Oceans cover 70% of our planet, extending for hundreds of millions of kilometres. Despite their vastness, oceans have not escaped the effects of human activity, and evidence has steadily accumulated in recent decades that disturbances such as overexploitation1, plastic pollution2 and climate change3 have had major negative consequences for marine life. Writing in Nature, Queiroz et al.4 add another dimension to this story by showing that vessels fishing on the high seas (the regions of oceans beyond national boundaries) overlap substantially with areas of the ocean that are frequented by sharks, leaving these wide-ranging animals with scant refuge from fishing pressure.
As some of the oceans’ fiercest predators, sharks were once presumed to be safe from overfishing5. Yet when shark-targeted commercial fisheries were developed in the mid-twentieth century, this presumption was soon proved incorrect. Most of these fisheries underwent a swift cycle of boom and bust, lasting only a decade or so before shark populations plummeted and the fisheries collapsed6.
The expansion of industrial fishing across the high seas in the latter half of the twentieth century subjected sharks to another threat. Most of those fisheries target tuna and billfish (such as swordfish). These fast-moving fishes have high population growth rates, which allow them to withstand greater fishing pressures than the sharks that are taken alongside them as by-catch (species caught unintentionally) or as secondary targets. Despite the risk of overfishing sharks, regional fisheries-management organizations have been reluctant to develop management plans or catch limits for sharks, and have little incentive to collect data that could be used to demonstrate the negative effects that fishing is having on these species.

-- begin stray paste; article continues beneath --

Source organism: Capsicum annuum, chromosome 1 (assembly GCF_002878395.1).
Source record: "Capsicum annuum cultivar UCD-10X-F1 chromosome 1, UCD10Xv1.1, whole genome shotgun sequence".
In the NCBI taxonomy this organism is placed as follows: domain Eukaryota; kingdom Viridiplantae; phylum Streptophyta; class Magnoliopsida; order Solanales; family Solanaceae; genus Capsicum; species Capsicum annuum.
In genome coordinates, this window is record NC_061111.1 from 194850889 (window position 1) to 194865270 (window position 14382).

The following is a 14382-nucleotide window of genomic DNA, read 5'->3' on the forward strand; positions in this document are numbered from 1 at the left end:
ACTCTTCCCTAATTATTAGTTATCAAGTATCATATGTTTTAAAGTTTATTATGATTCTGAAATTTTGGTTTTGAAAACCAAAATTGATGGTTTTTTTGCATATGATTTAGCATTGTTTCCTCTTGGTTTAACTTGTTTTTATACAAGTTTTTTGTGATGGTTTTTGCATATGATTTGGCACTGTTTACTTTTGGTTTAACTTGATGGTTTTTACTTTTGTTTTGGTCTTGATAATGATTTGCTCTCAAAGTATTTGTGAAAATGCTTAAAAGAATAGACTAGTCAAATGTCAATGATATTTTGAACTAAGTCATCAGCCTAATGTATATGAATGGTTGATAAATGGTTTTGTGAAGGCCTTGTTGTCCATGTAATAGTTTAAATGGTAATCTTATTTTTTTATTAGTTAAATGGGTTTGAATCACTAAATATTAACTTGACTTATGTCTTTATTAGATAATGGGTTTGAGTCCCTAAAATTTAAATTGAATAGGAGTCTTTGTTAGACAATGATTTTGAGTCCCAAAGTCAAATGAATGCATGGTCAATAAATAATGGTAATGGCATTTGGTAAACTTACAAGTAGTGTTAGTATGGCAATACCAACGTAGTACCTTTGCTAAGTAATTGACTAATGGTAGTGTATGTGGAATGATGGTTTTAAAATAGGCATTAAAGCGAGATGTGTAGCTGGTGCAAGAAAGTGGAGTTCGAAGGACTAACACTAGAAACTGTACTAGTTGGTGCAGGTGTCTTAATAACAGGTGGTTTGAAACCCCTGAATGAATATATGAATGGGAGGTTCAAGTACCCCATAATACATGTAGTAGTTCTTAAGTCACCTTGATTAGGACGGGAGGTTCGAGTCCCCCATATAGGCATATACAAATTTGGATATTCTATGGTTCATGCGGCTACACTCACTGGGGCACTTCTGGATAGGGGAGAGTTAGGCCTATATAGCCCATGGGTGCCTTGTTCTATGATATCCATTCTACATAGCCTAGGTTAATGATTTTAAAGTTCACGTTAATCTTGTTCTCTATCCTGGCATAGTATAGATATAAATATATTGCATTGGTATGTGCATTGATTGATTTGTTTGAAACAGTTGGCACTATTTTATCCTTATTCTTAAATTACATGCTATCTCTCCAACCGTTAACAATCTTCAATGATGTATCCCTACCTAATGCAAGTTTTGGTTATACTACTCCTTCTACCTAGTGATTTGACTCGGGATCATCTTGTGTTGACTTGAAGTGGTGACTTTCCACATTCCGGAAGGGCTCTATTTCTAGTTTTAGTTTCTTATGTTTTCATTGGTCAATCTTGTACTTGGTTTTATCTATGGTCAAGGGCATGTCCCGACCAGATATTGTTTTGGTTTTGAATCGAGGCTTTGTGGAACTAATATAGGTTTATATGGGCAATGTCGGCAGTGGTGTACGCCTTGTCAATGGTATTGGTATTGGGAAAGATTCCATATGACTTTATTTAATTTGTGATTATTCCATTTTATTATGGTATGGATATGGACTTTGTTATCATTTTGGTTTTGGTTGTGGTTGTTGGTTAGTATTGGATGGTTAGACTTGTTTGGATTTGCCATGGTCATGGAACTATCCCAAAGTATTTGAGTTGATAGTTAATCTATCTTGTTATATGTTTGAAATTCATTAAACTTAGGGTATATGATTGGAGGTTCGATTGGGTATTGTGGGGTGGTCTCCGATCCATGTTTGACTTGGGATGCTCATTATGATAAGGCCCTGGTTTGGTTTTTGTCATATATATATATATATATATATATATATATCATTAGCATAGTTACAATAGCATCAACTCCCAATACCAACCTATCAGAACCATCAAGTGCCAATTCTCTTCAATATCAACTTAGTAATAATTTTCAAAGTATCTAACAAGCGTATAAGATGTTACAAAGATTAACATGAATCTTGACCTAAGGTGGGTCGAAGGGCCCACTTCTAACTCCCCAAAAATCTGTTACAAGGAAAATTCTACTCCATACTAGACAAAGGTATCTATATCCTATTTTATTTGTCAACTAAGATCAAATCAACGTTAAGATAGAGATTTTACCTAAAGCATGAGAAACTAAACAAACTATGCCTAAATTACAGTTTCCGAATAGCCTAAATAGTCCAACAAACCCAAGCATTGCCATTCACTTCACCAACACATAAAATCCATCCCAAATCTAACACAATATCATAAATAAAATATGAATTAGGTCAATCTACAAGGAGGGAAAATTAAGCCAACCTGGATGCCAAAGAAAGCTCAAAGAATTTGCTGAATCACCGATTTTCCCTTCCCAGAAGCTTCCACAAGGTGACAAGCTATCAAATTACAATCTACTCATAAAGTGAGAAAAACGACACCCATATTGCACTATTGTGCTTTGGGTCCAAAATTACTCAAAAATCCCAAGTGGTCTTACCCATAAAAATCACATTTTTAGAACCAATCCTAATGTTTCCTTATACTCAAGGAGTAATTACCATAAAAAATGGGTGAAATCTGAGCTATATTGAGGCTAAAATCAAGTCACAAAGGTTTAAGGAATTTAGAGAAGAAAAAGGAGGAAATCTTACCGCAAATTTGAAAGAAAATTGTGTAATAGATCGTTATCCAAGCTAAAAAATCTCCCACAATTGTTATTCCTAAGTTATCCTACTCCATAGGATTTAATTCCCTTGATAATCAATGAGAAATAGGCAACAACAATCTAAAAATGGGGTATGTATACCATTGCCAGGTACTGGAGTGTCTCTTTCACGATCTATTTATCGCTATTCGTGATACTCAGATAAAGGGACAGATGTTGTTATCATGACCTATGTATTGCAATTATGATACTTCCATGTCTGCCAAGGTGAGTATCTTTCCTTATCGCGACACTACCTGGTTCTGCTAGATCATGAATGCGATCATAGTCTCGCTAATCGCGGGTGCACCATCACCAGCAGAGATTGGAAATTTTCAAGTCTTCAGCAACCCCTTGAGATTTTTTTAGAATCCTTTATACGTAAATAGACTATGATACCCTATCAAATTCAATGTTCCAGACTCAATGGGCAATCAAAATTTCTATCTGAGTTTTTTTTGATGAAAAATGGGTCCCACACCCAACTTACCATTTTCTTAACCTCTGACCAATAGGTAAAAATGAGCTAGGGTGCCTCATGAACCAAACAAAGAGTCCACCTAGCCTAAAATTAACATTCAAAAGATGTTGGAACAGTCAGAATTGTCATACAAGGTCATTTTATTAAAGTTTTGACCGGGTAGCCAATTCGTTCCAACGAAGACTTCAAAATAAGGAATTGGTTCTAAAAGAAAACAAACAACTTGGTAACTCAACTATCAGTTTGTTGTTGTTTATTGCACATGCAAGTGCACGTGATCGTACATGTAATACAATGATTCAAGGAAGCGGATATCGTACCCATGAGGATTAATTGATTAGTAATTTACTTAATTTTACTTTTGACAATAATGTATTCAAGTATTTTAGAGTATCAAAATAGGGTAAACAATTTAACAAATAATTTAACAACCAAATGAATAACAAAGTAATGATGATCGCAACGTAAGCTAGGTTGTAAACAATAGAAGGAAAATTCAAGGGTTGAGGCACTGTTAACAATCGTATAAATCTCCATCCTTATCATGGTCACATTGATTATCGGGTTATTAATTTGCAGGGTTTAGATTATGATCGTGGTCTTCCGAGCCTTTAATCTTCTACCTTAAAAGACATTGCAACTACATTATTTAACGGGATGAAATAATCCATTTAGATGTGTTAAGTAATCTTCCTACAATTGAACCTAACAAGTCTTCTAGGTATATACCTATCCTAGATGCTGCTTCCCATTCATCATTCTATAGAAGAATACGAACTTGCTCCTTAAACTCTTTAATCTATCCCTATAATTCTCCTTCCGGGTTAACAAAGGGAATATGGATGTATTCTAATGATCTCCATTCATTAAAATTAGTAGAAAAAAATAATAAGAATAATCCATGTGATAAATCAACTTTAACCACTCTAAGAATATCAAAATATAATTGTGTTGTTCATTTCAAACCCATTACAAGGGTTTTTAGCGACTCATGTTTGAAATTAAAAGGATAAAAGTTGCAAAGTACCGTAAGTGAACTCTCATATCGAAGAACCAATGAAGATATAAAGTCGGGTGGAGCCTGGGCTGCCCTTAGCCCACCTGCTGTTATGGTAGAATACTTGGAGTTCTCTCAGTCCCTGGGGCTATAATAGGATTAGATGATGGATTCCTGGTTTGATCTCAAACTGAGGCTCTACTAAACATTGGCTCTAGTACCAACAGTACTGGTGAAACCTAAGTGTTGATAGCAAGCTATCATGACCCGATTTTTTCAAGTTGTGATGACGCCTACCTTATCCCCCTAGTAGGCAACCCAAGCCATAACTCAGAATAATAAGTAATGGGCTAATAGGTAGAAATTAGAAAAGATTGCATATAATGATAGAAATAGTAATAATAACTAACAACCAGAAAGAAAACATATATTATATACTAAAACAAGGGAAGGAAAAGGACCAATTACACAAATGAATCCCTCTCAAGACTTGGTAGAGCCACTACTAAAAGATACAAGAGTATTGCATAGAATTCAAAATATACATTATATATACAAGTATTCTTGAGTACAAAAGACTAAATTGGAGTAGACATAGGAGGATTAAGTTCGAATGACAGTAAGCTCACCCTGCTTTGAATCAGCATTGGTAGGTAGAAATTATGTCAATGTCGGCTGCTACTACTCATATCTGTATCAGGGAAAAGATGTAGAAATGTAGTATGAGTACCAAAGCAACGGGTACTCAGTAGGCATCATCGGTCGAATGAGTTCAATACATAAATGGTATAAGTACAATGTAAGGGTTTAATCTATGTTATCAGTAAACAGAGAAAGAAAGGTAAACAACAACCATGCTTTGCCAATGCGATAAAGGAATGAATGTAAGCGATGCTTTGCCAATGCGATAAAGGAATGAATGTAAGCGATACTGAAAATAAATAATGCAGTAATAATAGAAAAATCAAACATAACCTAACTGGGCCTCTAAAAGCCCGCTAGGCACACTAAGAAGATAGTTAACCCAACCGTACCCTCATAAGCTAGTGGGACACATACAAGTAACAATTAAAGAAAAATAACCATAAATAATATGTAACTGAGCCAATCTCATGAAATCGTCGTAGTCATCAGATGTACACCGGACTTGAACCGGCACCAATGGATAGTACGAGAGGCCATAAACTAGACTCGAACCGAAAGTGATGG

However, assessments of available regional data have reinforced concerns about sharks, painting a stark picture of populations that have declined precipitously7,8. Sharks, along with their relatives, are now thought to be one of the most threatened groups of marine species, with one-third of them assessed as being at risk of extinction9. Nevertheless, the patchy availability of fisheries-dependent data has meant that the full extent to which sharks interact with fishing fleets on the high seas — and the impacts of these fisheries on them — has remained unknown.